I’ve had the Awesome Mix Vol. 1 from Guardians of the Galaxy in my car’s CD player since July 2014. It hasn’t been replaced. The album is that good. Writer/Director James Gunn is one of those creatives who really nails a soundtrack.
When I sat down with James Gunn and Producer Kevin Feige last month during the press junket of Guardians of the Galaxy Vol. 2, we talked about the music for the new movie and the incredible new Awesome Mix Vol. 2.
We even learned in talking with James and Kevin that one song, “Wham Bam,” was a random suggestion from a Twitter user. James told us he had never heard that song before.
On the process of choosing the music for Guardians of the Galaxy Vol. 2
James: Sure. I mean, listen. I have a list of about 500 songs, which I think of as Guardians-type songs that Meredith Quill might really love. And when I’m going through, and I’m writing the script, I put the songs into the script where they seem to fit. And sometimes I don’t have a song that seems right on that list, and so I have to go out and search, and listen to a bunch of stuff, and see what I like. But eventually it’s all basically baked into the organic story of what’s happening in a movie, in the same way you put, you know, sugar in a cake.
— Jana Seitzer (@merlotmommy) April 20, 2017
On the song “Wham Bam” coming from Twitter
James: And all of the time—there’s nothing I get more tweets about than, ‘You oughta put this song in Guardians of the Galaxy.’ Those are the nice ones. The mean ones were, ‘If you don’t put this song in Guardians of the Galaxy, I’ll never talk to you again.’ I’m like, ‘Okay, don’t talk to me.’ But they always say, and they’re always songs that I know really well, ’cause I’ve studied my 70s music, especially since starting on this series, and somebody sent this song by this band called Silver, called ‘Wham Bam.’
And I’m like, ‘I’ve never—what is that song?’ And I went, and I played it, and I’m like, ‘This is a really cool, like, total 70s pop song that is so different.’ And then I was like, ‘Is this a fake song?’ I thought it was a modern band with a retro vibe.
Had to go and do some research on it, and found out that it really existed, and then I put it in the movie. So, I wish I knew who that Twitter person was.
Kevin: What’s so amazing, and it was like this on the first one, and held to it on the second one, a lot of screenwriters put song suggestions into their scripts, and almost none of those songs end up in the actual movie.
And when James did that, I think even maybe on an outline in the first movie, and and certainly in an outline on the second movie. On the first one, it was like, ‘Oh, that’s cute. He thinks these songs are gonna be in the movie. We’ll see.’ Every single song. It’s not just the movie. But what’s perfect for the movie. And then on part two, I knew better. So, would listen to the song as I’m reading the outline, and then later the script. And that sort of pool of songs that he has comes in handy.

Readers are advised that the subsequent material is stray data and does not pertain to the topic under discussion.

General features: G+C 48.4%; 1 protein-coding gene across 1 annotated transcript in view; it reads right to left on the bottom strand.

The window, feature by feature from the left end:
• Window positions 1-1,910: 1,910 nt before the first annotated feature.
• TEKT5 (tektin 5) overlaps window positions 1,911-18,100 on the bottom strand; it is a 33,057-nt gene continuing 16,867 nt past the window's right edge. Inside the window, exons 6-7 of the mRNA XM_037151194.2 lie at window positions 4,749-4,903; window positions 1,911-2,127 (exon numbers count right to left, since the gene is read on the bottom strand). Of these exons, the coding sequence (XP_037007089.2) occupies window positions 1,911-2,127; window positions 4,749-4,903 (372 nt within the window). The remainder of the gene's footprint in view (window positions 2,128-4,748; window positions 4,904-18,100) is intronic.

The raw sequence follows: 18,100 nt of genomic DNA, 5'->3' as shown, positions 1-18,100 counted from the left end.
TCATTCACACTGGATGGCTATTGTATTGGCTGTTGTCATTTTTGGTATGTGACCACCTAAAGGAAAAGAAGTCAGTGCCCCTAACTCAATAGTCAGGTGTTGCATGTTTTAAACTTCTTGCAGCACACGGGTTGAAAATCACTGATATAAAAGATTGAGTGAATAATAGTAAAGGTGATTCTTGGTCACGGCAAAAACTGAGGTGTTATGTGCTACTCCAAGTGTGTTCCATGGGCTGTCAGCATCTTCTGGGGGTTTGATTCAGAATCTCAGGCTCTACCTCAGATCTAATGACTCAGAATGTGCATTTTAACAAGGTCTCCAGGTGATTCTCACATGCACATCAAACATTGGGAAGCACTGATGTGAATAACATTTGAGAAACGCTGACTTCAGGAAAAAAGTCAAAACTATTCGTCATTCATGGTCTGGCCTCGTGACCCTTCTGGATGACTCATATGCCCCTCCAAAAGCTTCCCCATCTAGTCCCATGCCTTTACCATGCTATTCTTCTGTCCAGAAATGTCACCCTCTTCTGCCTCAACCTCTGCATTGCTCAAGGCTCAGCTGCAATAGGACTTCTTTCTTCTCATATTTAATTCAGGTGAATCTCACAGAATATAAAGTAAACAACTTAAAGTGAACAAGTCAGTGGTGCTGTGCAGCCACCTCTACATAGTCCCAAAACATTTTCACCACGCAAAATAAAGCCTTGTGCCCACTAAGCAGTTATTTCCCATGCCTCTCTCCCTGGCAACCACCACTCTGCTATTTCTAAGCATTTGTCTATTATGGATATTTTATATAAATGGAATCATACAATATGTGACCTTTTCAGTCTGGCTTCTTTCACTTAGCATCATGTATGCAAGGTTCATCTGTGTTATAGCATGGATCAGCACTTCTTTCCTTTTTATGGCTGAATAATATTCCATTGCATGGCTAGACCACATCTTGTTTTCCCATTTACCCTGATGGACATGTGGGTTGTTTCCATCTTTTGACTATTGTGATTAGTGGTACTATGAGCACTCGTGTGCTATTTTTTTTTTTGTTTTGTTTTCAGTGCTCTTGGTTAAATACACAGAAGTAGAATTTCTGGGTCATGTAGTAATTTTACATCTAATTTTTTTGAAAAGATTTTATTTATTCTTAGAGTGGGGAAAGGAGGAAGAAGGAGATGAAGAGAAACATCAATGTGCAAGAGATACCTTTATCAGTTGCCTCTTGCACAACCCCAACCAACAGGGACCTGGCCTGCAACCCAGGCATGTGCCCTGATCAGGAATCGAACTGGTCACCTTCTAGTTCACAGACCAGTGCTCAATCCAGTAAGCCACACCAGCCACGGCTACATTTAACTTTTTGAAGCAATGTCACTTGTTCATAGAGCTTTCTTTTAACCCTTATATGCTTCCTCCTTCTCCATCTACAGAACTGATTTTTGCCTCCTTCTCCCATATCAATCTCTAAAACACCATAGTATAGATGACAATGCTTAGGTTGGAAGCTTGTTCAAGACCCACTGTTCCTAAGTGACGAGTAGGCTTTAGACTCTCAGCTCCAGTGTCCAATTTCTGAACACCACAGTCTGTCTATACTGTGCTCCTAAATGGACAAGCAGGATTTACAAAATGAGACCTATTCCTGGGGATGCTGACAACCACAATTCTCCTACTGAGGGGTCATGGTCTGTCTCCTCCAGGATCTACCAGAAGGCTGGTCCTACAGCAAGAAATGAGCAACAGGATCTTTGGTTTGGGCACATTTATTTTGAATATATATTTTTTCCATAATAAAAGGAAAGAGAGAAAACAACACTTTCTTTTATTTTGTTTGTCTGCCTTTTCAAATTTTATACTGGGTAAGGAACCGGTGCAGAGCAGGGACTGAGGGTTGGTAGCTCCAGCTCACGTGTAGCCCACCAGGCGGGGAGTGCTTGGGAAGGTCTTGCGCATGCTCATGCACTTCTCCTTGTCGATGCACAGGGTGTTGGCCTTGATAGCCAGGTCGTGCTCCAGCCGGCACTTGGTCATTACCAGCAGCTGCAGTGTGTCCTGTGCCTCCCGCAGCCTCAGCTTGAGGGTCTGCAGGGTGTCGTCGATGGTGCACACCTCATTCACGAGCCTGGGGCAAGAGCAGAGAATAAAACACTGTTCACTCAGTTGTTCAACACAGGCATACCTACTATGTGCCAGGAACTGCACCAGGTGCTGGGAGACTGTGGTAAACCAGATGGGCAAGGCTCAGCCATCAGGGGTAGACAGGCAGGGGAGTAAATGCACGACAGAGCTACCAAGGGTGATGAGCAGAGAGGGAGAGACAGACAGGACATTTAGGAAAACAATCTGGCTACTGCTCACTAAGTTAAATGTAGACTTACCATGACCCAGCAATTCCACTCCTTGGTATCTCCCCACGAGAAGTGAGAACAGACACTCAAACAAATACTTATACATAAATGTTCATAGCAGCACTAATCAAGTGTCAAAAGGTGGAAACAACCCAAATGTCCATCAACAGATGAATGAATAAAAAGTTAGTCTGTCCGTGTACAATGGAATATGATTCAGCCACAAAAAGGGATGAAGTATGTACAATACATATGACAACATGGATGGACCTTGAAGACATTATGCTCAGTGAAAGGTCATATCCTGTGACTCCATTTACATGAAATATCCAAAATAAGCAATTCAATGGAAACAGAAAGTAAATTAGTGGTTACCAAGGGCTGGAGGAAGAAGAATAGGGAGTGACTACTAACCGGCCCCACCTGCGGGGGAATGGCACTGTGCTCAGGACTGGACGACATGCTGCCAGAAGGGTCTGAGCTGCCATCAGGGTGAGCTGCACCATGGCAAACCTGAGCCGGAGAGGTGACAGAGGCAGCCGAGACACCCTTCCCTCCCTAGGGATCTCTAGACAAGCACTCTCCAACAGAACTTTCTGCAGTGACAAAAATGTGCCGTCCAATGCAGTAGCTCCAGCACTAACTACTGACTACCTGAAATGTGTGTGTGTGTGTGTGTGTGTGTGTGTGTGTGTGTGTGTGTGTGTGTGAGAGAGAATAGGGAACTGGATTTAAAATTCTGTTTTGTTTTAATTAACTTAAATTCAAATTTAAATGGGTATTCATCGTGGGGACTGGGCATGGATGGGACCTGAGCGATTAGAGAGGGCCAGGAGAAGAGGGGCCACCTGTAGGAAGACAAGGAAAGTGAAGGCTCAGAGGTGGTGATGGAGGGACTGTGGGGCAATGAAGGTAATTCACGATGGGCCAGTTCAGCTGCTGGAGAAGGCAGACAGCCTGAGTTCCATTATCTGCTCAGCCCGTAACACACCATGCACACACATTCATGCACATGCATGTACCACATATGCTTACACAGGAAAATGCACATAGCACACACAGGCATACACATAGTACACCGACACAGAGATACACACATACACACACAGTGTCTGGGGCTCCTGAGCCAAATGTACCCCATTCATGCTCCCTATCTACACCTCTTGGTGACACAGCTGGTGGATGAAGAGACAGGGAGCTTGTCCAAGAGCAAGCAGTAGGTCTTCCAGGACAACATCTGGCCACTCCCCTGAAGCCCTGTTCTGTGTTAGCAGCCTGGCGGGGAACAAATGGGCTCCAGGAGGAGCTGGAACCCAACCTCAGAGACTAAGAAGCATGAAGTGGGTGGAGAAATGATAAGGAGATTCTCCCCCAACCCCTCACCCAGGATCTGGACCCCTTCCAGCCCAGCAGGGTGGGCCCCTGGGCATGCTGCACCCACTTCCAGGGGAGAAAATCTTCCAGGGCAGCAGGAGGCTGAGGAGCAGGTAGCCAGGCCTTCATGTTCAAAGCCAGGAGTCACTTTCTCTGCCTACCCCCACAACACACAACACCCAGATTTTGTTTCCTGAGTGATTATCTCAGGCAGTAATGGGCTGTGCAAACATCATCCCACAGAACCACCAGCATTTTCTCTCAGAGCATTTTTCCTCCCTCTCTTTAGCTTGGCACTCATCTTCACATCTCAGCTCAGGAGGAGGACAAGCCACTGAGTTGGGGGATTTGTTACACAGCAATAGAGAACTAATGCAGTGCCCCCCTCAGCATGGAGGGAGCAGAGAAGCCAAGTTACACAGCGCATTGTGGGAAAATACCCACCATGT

James: And the other—I remember when we did our very first test screening. Because we had written all of the songs into the movie, and they were all in there, and then all of a sudden, somebody—one of the first comments was, ‘The music is great.’ And I remember you going, ‘Oh. Thank God, thank God.’ But it was a relief
Kevin: Because the whole movie was built around it.
James: And it’s like, if people said, ‘The music is weird, we hate it,’ then that would have been big trouble. Would have been like saying, ‘Take out all the jokes. Take out the raccoon. We love it all but the stupid raccoon.’
But yeah, that’s the other thing I remember is that I probably gave you the music with the treatments.
So, I writ a very in-depth treatment. It ends up being about 70 pages long. That number’s a little bit high because I put a bunch of photographs in there, of sort of, you know, things that make us know what the feel of things are.
But it’s more like a 55-page draft. But it goes very much into depth, in the dialogue, every beat of the story, what’s happening. I like to do that first. But with that, I have a disk that I give to the four, five people that read that treatment, and that disk has all of the songs on it that are in the movie.
With the Zune introduction, with the music progress to be more 80s and 90s?
James: It’s not about becoming 80s/90s. I think we’ll have to wait and see exactly what the music is, but I think that, you know who, where that Zune came from, and what that Zune is, and that gives us a different relationship to the music, and what we go forward with.
On the music for the Guardians of the Galaxy theme park ride music in California Adventure
Kevin: There’s a Guardians of the Galaxy theme park ride that is opening soon at California Adventure that features songs that James suggested as well, and a few other places coming up in the future.
James: Yeah. Chosen by us.
The ride features six different experiences to choose from, all scored courtesy of Star-Lord’s “Awesome Mix Tape” songs, including:
- “Hit Me With Your Best Shot” by Pat Benatar (1980)
- “Give Up The Funk” by Parliament (1975)
- “Born To Be Wild” by Steppenwolf (1968)
- “I Want You Back” by The Jackson 5 (1969)
- “Free Ride” by The Edgar Winter Group (1973)
- “Burning Love” by Elvis Presley (1972)
I’ve been invited to an all-expenses paid trip to Los Angeles. As always, all opinions are my own.
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